Sunday, January 15, 2012

Playing uptight in a school place - review of Dodgy

Dodgy at Arlington Arts Centre, Snelsmore, on Wednesday, January 11

BEING in a band with a bit of history is rather like being a chef - you’re eager to get your latest creation tasted by the customers, knowing that they will love it - but you still have to keep the old favourites on the menu, for those who aren’t feeling so adventurous. So it is for popmasters Dodgy - reuniting the original line-up for the first time this century - they are justifiably proud of their new album, Stand Upright In a Cool Place, and so keen for people to hear it ahead of its release on February 20 that they are showcasing on their current tour.

But people aren’t going to come out on a Wednesday in January (and it was a pretty good turn out) without the chance of a few of the old songs, and so the band - singer Nigel Clark, drummer and ringmaster Mathew Priest and guitarist Andy Miller, with the live addition of bassist Stu Thoy (who will be also supporting Dodgy later on their tour with his own band Smoke Feathers) - are playing two sets on their current tour; the first comprising new material, the second featuring some of the old faithfuls from back in the day.

While fully aware of the need roll out the crowd-pleasers, the band’s preference for which songs they would rather be playing was palpable; particularly in the case of Clark, who disclosed a certain inner turmoil which had recently arisen within him over performing their best known songs, with his question to the audience “do we really have to play Staying Out For The Summer?” resulting in a humorously shambolic version, played in a dub reggae style at the suggestion of the crowd.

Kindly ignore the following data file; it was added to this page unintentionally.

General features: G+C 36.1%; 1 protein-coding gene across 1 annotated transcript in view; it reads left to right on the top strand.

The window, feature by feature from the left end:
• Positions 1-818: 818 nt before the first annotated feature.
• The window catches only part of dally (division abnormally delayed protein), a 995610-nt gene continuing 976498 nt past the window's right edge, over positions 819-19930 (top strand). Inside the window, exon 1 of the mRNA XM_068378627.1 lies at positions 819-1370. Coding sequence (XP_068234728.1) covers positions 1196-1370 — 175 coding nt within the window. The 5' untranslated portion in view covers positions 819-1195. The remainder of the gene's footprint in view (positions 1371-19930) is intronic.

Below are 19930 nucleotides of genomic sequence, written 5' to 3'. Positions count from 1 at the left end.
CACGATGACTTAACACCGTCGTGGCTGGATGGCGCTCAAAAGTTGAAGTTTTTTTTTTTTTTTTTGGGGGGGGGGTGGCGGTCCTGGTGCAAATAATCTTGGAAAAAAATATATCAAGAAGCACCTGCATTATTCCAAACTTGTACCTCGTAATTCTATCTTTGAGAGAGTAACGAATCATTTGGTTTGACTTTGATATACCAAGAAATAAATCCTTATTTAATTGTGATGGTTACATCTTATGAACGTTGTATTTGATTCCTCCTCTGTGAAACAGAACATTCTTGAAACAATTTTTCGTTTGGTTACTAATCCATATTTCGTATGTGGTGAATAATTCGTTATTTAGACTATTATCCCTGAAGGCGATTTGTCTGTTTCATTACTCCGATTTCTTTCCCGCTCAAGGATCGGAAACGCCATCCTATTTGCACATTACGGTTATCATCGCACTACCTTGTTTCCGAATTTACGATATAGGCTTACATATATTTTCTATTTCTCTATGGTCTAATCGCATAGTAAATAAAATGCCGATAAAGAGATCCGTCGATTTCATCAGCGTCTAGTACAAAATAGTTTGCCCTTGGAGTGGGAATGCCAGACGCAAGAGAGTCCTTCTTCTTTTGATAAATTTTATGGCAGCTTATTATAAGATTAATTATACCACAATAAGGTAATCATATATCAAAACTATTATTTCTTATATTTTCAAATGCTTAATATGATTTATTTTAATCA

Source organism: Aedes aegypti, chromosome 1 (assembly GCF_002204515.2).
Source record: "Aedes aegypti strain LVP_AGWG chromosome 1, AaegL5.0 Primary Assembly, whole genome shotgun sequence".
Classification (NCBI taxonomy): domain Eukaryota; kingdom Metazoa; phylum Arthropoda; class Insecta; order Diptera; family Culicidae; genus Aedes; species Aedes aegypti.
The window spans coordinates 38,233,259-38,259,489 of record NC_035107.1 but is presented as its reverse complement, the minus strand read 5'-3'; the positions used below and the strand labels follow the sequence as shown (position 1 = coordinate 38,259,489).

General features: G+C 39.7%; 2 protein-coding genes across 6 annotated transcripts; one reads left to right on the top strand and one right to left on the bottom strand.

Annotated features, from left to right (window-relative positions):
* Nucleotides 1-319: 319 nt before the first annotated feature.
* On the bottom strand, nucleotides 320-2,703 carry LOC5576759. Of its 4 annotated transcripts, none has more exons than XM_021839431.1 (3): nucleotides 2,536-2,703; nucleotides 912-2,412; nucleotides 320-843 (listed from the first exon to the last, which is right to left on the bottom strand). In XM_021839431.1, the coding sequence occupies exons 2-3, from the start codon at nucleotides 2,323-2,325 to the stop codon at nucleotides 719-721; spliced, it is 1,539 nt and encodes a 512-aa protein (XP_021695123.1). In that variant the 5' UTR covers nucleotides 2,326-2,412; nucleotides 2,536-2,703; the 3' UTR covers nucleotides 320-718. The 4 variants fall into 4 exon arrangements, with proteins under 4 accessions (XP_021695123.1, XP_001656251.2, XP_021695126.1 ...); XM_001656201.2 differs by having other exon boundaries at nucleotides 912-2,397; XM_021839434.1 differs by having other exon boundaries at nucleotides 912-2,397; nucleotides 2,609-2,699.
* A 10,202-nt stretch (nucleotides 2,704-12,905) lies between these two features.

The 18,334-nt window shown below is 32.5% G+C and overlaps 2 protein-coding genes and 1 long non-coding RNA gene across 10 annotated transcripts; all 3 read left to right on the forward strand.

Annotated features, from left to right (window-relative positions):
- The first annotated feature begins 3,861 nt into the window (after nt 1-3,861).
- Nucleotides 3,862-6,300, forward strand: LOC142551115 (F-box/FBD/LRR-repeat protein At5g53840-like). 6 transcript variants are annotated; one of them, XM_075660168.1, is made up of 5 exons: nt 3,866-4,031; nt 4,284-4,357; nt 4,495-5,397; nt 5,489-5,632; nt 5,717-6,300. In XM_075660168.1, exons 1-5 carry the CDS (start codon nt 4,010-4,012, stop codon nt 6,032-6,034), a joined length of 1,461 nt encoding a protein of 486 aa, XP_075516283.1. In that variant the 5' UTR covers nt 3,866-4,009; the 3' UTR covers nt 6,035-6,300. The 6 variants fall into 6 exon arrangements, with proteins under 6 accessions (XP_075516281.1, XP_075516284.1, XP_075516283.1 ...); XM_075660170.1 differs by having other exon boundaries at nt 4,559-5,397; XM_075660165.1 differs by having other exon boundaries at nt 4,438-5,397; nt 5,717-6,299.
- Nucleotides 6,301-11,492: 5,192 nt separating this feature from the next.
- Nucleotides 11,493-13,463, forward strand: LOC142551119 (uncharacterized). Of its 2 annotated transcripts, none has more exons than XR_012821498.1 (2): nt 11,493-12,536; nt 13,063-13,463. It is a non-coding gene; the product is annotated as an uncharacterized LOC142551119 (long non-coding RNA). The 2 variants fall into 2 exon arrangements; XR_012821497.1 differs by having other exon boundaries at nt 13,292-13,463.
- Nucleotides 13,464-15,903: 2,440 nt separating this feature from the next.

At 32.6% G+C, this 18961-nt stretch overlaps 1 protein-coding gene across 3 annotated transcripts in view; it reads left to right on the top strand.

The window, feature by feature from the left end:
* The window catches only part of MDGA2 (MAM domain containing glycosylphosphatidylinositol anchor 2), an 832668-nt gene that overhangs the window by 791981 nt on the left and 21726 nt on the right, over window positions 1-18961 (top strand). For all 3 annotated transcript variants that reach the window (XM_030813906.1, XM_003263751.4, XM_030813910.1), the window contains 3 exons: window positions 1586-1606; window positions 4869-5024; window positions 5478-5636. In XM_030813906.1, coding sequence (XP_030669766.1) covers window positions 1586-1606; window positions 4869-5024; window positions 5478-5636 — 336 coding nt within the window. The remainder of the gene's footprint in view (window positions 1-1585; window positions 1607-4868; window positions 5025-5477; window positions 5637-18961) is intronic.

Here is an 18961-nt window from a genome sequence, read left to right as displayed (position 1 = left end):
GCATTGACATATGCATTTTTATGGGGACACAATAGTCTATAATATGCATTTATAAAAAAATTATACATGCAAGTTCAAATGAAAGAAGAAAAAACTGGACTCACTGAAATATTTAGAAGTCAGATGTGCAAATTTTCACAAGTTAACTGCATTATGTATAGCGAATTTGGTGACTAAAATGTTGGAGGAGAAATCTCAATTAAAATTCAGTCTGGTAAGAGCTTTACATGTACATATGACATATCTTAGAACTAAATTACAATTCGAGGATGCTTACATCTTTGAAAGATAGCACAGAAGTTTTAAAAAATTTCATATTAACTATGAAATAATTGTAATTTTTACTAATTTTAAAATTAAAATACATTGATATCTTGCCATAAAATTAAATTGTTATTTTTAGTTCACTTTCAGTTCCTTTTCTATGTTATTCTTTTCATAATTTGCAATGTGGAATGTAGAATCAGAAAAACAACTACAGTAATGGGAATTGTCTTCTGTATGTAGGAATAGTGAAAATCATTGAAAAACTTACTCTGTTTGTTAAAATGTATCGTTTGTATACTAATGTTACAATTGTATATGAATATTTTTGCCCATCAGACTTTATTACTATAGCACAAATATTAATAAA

The new album tracks are incredibly strong though, and do very much stand up in their own right (in a place cool or otherwise), with much-deserved radio play starting to remind the wider world of the band’s talent for harmonies and beautiful tunes. My personal favourites are the heartbreaking Happy Ending, passionate duology Tripped And Fell and Ragged Stone Hill (based on a tragic Malvern legend about a monk who fell in love with a local girl), and forthcoming single What Became Of You, a sparkling slice of summery pop as lovely as any of their ‘90s hits, but with more maturity, and better for it. The new sound is more rounded, with addition of Clark’s acoustic guitar (he was previously the bassist as well as singer) and Miller’s occasional slide guitar and odd stint at the keyboards.

Intertwined with the music was the famed on-stage Dodgy jocularity, led by drummer Priest (“full of grace and charm, but with no airs-and-graces”, was the summary of long-time local Dodgy fan Bill Ainsworth), with much laughter arising over a discussion about musicians they might have annoyed in the ‘90s: “The Cranberries... Damon Albarn... Kingmaker.... Jim Bob from Carter The Unstoppable Sex Machine... and World Party. Yes, most definitely World Party.”

Mention must go to the support for the evening, a nice solo acoustic set by local singer-songwriter Ed Aldred, culminating in a fine rendition of Radiohead’s Street Spirit (Fade Out), which may well have been the best-known song of the whole evening, as (possibly partly in response to a fan’s request prior to the gig) Dodgy omitted their biggest hit Good Enough from the setlist, replacing it with Cold Tea, a rarely-played but very sweet song from their 1993 debut album. In the grand scheme of things, it really wasn’t missed. On the night, Dodgy more than proved that they were... wait for it... Good Enough without it. 

  • First published in Newbury Weekly News on Thursday, January 19, 2012

If you are kicking yourself for  missing the gig, Dodgy are on tour around the UK from February. For a full list of gigs, visit

* Newsflash! Competition to win signed copy of Free Peace Sweet! To be in with a chance, visit:

1 comment:

  1. If it's good enough for you, it's good enough for me